On reading that Graham Greene thought Waugh's The Ordeal of Gilbert Pinfold was his best book from a technical standpoint I had to find out why.
As it turns out, I have tried to read the book long ago and failed. While the first chapter two chapters are clean and taut, the rest require more patience.
The book concerns a writer of Waugh's professional stature (Pinfold) who succumbs to wild, fanciful dreams induced by self-prescribed medicine and heavy drink.
Greene recalls asking Waugh why he did not release his Sword of Honour trilogy as one book outright. Waugh responded that he felt he would lose his mind like Pinfold one more time before he could finish the trilogy.
The book's action begins as Pinfold boards a ship to escape his native climate to recover from a procession of ailments. In his cabin, Pinfold thinks he overhears a number of conspiracies unfold through the ship's broken PA system. Sadly, most of the book centers on Pinfold overhearing gossip about events that never occur. As as result it's grows dull, like listening to someone recount their dreams or idle aspirations.
The best bits occur when Pinfold tries to communicate with the retiring folks on board whom he believes to be embroiled in sinister crimes.
Concluding that the Captain is a murderer he brings the subject up at dinner. The Captain recounts that he had known a man who killed before. This is what follows:
"I expect he smiled a good deal, didn't he?" asked Mr. Pinfold.
"Yes, as a matter of fact he did. Always a most cheerful chap. He went off to be hanged laughing away with his bothers as though it was no end of a joke."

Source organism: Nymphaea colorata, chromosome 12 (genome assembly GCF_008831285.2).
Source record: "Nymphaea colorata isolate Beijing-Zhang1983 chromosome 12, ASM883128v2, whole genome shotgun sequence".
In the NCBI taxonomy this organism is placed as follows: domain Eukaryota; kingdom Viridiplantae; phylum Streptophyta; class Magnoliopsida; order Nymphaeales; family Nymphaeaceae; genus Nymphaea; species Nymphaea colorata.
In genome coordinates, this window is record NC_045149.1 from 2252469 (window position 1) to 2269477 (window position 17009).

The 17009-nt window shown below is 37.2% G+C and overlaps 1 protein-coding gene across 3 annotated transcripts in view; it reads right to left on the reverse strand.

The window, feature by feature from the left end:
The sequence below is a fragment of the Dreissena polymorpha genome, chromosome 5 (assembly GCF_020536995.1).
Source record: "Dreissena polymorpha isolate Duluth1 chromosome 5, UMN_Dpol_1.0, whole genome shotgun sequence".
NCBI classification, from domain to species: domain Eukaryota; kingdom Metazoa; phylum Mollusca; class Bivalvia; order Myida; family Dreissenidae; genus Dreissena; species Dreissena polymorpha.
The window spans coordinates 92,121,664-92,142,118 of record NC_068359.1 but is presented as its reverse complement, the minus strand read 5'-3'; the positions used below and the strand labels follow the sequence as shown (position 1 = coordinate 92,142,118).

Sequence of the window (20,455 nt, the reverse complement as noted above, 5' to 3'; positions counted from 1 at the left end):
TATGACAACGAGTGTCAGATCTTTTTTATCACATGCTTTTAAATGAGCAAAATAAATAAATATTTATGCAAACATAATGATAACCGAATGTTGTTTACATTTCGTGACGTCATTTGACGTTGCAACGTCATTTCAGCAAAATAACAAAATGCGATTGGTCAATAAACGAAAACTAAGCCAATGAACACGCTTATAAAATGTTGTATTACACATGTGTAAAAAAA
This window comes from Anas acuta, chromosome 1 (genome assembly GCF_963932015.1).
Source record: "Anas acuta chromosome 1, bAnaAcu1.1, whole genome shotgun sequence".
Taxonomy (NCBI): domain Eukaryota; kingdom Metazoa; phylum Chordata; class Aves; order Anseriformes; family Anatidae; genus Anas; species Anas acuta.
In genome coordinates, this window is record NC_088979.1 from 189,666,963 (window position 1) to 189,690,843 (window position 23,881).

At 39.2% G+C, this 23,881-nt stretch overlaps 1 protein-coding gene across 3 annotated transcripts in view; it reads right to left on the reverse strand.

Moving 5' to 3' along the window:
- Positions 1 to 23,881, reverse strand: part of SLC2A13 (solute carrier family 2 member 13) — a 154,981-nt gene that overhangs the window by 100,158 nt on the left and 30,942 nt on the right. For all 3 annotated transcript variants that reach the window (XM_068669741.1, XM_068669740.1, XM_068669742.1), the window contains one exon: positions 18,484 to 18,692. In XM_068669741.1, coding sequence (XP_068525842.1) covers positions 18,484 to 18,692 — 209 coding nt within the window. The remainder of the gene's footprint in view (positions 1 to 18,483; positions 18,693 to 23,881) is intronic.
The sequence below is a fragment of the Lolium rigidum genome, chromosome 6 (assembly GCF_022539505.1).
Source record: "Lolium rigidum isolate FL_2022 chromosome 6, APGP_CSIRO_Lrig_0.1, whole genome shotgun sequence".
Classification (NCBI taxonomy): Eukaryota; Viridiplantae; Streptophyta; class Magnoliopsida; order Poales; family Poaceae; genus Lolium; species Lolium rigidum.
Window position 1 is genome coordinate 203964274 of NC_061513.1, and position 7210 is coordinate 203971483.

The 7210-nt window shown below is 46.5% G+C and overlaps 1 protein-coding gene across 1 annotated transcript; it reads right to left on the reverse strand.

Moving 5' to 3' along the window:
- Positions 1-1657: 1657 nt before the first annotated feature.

Mr. Pinfold stared full into the eyes of the smiling Captain. Was there a sign of alarm in that broad, plain face?
If only Pinfold had more moments like that! It is far funnier to observe the reactions of confused passengers than to spend time with a confused protagonist.
And of course Greene is right. Technically it is a marvel with sharp, lean writing. Here, I've selected two passages which I found amusing and representative.
When passengers turn their attention on Pinfold, Waugh writes: "Now, however, it was as though he [Pinfold] were a noteworthy, unaccompanied female, newly appearing in the evening promenade of some stagnate South American town."
I will leave you with this gem concerning Pinfold's past:
When Mr. Pinfold first joined Bellamy's there was an old earl who had sat alone all day and every day in the corner of the stairs wearing an odd, hard hat and talking to himself. He had one theme, the passing procession of his fellow members. Sometimes he dozed, but in his long waking hours he maintained a running commentary - 'That fellow's chin is too big... 'Pick your feet up, you. Wearing the carpets out.'"